The COVID-19 pandemic was an unprecedented shock to U.S. society at a time when the nation was already coping with a crisis of despair and related deaths from suicides, overdoses, and alcohol poisoning. COVID’s impact was inequitable: Deaths were concentrated among the elderly and minorities working in essential jobs, groups who up to the pandemic had been reporting better mental health. Yet how the shock has affected society’s well-being and mental health is not fully understood. Exploring the impact by comparing 2019 to 2020 as reflected in nationally representative datasets, we found a variety of contrasting stories. While data from the 2019 National Health Interview Survey (NHIS) and the 2020 Household Pulse Survey (HPS) show that depression and anxiety increased significantly, especially among young and low-income Americans in 2020, we found no such changes when analyzing alternative depression questions in the 2019-20 Behavioral Risk Factor Surveillance System (BRFSS). Nevertheless, for the same period, determinants of mental health were similar in the NHIS, BRFSS, and HPS data.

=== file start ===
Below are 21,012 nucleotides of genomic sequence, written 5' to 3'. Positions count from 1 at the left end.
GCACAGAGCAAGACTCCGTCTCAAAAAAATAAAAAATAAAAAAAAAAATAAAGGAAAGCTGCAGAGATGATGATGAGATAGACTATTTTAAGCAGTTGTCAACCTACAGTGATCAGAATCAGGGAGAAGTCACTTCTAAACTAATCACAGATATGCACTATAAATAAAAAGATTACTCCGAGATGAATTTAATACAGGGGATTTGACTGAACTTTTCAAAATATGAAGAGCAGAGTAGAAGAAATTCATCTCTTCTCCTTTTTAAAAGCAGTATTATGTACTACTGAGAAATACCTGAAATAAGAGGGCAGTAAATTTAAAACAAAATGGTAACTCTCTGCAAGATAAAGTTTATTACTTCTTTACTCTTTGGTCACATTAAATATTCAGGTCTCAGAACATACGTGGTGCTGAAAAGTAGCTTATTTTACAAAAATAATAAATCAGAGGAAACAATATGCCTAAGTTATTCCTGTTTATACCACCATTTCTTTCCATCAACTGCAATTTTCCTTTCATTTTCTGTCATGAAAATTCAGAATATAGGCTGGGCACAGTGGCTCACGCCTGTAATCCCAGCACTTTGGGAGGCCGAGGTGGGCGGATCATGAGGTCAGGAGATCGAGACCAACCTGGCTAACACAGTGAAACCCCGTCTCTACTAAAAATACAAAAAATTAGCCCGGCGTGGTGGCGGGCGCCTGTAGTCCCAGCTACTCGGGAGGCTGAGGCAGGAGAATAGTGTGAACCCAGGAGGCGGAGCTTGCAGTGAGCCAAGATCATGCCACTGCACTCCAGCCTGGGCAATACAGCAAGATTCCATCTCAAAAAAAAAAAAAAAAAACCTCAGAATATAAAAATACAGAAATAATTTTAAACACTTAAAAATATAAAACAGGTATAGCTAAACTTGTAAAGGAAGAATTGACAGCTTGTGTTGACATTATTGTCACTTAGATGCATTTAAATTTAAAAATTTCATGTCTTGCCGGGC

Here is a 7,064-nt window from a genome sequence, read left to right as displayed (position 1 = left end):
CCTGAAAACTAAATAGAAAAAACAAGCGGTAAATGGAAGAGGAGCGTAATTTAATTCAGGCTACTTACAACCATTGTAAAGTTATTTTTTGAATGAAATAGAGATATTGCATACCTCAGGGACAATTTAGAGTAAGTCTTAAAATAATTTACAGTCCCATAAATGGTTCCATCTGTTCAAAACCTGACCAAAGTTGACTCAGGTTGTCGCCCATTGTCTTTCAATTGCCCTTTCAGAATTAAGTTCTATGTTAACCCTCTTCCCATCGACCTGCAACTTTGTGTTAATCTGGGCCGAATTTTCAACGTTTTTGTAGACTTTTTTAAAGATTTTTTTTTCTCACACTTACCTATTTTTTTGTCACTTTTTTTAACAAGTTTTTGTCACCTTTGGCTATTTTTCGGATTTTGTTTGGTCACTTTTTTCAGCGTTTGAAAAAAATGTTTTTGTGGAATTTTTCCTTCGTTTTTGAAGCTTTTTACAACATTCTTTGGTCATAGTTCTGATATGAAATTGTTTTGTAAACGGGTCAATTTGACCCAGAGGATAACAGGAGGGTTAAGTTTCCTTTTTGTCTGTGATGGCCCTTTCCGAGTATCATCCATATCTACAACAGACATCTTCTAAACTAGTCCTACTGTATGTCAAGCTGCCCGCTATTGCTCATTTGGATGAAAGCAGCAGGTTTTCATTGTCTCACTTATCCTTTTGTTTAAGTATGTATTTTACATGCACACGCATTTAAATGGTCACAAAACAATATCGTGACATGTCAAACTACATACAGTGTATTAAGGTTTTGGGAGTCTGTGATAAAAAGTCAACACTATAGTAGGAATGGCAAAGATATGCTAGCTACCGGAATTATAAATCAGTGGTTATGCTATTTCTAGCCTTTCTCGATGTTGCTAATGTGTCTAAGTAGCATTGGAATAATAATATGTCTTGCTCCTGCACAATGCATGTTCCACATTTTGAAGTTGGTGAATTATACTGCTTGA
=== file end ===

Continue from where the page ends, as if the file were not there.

We also explored whether the pandemic affected physical health and behaviors by examining Emergency Medical Services (EMS) data calls related to behavior, overdoses, suicide attempts, and gun violence. (Notably, gun violence and opioid overdose calls increased after lockdowns, but suicide-related calls decreased). Finally, we looked at whether over the long run there is a relationship between poor mental health and deaths of despair in a geographic area and found some support for that possibility. Our results highlight two findings: (1) Scholars investigating mental and behavioral health trends must be cautious about relying too heavily on a single dataset; results generated from different data may differ considerably. (2) High metropolitan rates of depression and anxiety may be correlated with higher rates of suicide and overdose years later.